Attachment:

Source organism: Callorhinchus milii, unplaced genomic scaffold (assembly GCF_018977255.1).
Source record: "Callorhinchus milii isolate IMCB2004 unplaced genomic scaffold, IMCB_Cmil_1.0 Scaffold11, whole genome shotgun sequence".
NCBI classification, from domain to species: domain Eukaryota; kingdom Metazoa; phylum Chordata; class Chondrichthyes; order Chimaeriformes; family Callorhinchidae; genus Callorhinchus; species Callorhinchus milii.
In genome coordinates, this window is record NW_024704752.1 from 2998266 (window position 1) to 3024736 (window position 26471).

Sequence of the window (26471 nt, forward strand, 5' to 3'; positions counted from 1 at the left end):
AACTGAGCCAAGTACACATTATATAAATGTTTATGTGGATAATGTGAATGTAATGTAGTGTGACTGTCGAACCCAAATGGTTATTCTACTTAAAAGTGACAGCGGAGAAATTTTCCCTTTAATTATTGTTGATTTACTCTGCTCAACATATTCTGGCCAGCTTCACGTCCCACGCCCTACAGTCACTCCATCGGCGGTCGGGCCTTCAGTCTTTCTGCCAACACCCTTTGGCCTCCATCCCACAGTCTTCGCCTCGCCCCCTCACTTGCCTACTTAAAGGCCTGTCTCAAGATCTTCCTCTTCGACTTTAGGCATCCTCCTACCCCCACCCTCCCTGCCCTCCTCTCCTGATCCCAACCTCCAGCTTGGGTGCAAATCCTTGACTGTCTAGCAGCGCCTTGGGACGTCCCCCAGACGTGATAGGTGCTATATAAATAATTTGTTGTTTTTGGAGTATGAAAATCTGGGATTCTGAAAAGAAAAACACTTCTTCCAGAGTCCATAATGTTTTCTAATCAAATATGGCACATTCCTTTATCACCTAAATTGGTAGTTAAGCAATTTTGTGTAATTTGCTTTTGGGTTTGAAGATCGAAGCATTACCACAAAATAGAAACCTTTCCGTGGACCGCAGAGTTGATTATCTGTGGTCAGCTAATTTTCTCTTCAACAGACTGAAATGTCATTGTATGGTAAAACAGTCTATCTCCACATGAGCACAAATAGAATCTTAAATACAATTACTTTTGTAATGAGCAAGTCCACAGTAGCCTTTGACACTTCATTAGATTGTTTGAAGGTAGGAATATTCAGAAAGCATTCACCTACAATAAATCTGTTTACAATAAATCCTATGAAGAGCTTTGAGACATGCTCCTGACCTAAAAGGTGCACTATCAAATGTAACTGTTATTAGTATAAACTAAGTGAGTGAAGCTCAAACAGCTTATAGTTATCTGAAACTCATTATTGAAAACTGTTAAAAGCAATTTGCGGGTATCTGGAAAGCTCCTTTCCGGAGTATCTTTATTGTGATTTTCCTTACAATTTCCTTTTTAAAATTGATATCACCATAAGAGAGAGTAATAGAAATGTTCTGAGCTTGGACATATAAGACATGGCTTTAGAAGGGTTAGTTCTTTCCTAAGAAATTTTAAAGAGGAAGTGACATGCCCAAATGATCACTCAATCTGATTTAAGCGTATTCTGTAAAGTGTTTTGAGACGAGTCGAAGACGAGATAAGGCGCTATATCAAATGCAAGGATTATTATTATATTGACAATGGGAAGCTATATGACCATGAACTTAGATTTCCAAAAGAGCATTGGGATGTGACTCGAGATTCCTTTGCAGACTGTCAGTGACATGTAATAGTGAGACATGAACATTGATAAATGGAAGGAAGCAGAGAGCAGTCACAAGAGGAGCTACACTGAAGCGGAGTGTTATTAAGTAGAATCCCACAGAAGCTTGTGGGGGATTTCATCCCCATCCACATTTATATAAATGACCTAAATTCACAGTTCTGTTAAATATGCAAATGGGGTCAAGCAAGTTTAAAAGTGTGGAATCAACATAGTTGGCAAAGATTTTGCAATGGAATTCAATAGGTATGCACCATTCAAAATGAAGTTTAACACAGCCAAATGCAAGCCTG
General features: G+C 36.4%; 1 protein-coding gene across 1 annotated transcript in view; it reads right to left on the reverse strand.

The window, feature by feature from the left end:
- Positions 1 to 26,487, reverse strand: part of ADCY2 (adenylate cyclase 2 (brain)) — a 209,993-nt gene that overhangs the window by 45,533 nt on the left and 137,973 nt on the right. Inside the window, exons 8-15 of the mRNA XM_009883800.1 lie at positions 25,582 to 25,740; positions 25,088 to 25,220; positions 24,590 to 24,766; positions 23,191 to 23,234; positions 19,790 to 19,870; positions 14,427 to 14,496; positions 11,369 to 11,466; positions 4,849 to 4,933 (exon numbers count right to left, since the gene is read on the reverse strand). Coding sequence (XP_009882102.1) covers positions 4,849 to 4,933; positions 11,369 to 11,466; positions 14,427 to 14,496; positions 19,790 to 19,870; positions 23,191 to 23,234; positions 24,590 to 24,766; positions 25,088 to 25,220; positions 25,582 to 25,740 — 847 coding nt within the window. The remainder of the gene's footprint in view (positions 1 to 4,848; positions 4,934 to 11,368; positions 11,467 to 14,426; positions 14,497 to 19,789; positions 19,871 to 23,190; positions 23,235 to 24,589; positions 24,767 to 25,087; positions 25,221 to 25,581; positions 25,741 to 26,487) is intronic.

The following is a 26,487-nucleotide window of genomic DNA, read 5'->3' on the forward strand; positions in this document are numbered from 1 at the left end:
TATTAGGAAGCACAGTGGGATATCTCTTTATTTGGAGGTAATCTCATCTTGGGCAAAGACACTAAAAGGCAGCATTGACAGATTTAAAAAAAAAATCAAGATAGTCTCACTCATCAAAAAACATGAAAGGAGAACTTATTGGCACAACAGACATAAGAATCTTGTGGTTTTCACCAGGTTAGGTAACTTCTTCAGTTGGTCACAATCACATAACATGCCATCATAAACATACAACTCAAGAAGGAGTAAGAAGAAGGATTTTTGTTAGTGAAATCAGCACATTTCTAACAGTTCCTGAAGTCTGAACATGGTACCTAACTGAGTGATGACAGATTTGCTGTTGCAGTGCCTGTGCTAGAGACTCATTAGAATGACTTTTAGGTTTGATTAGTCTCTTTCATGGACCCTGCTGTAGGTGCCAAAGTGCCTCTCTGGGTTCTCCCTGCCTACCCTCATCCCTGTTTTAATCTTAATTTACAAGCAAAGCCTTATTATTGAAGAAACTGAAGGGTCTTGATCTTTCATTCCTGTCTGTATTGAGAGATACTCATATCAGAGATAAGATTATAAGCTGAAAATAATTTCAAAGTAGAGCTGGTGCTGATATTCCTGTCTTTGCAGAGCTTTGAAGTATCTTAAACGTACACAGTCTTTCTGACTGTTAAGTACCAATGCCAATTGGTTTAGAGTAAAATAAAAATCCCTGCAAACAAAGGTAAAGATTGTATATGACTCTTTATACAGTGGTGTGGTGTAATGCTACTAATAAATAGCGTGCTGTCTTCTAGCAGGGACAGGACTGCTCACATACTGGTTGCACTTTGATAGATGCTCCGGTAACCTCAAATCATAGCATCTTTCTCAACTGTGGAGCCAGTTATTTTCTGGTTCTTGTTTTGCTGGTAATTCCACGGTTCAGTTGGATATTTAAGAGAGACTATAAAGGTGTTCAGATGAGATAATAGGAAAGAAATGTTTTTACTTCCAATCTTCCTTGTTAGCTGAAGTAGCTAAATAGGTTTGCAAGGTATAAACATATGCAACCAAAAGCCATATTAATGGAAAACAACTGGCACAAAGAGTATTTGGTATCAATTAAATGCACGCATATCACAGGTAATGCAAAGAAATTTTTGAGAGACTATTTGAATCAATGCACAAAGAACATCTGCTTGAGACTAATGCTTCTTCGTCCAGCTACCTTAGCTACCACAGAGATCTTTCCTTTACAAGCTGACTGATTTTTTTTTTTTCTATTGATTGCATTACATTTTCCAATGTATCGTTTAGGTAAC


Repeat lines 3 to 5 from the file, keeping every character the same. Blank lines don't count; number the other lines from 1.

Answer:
NCBI classification, from domain to species: domain Eukaryota; kingdom Metazoa; phylum Chordata; class Chondrichthyes; order Chimaeriformes; family Callorhinchidae; genus Callorhinchus; species Callorhinchus milii.
In genome coordinates, this window is record NW_024704752.1 from 2998266 (window position 1) to 3024736 (window position 26471).

Sequence of the window (26471 nt, forward strand, 5' to 3'; positions counted from 1 at the left end):